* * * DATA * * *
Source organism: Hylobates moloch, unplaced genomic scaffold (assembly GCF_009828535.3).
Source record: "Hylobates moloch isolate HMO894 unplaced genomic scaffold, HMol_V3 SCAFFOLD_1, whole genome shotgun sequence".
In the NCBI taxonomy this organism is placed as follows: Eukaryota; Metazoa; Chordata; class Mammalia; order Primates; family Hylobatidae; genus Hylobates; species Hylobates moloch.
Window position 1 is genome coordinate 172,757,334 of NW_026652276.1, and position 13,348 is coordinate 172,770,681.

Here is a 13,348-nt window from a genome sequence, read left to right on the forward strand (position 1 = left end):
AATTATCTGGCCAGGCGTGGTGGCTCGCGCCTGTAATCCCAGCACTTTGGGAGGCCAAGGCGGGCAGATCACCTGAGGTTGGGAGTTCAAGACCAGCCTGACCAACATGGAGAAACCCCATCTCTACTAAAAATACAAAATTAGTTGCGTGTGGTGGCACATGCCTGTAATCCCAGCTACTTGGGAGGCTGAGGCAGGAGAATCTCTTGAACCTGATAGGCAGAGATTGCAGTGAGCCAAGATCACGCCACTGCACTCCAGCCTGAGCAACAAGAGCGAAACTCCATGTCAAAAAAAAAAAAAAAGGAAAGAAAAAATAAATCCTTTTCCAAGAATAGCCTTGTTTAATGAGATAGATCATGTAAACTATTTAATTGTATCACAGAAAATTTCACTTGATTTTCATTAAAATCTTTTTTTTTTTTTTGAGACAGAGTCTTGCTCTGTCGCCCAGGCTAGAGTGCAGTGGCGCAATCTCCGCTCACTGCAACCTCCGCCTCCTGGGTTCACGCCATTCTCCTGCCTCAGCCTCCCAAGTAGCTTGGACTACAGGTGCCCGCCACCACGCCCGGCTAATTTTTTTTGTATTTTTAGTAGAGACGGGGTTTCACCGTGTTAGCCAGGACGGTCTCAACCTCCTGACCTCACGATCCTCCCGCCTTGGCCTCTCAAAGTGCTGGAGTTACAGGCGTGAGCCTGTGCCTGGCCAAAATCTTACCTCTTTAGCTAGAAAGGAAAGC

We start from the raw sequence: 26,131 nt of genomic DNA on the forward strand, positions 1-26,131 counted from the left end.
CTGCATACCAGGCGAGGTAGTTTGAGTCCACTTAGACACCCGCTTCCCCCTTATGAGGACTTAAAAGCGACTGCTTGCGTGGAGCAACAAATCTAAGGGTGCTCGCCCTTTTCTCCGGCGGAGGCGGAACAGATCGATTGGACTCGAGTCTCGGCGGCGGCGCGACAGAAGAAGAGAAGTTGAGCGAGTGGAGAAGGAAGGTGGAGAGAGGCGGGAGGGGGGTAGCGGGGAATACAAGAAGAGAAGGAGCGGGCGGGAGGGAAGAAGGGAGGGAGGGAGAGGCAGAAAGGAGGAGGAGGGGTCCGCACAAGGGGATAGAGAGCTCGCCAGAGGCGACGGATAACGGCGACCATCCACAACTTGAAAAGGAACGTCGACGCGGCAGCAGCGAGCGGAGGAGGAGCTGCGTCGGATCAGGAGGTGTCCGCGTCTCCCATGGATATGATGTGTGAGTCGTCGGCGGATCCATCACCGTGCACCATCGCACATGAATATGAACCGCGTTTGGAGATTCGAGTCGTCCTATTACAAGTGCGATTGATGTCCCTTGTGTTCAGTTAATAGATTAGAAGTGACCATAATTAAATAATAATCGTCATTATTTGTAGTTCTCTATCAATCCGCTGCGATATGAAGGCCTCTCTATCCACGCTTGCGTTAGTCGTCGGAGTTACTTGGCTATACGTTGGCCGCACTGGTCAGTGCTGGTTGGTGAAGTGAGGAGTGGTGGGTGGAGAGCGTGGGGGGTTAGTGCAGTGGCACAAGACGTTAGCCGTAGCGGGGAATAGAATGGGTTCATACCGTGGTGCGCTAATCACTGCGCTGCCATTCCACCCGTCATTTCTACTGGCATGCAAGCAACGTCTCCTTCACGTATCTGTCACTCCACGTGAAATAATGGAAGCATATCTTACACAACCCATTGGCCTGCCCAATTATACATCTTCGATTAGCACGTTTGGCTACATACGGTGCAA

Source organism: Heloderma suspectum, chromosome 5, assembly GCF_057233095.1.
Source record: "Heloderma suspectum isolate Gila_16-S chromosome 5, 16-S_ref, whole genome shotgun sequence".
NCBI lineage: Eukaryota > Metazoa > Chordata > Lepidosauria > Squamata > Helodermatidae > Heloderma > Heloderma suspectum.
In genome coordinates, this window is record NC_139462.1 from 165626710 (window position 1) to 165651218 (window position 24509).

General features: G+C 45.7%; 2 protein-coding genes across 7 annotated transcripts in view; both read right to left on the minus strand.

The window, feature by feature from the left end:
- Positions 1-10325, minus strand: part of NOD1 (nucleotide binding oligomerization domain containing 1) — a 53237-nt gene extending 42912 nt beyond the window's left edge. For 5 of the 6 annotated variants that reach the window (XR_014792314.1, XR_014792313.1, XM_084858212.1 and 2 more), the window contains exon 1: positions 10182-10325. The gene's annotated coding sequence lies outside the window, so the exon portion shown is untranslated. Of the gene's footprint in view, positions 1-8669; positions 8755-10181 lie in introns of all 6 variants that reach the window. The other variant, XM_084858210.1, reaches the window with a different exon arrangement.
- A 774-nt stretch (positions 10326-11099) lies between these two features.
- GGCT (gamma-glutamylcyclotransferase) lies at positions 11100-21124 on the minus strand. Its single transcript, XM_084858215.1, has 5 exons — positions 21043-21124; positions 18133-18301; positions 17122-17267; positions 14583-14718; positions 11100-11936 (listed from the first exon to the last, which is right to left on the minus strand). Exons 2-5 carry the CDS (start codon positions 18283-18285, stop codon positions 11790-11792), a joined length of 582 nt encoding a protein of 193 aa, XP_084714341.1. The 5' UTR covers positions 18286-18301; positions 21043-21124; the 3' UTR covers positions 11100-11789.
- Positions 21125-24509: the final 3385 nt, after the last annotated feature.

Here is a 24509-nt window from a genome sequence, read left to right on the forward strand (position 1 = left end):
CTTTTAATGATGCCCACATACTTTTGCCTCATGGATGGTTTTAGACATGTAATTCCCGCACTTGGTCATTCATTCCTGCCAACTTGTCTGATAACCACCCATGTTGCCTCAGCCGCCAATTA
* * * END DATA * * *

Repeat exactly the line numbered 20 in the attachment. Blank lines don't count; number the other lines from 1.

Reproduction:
CTTTTAATGATGCCCACATACTTTTGCCTCATGGATGGTTTTAGACATGTAATTCCCGCACTTGGTCATTCATTCCTGCCAACTTGTCTGATAACCACCCATGTTGCCTCAGCCGCCAATTA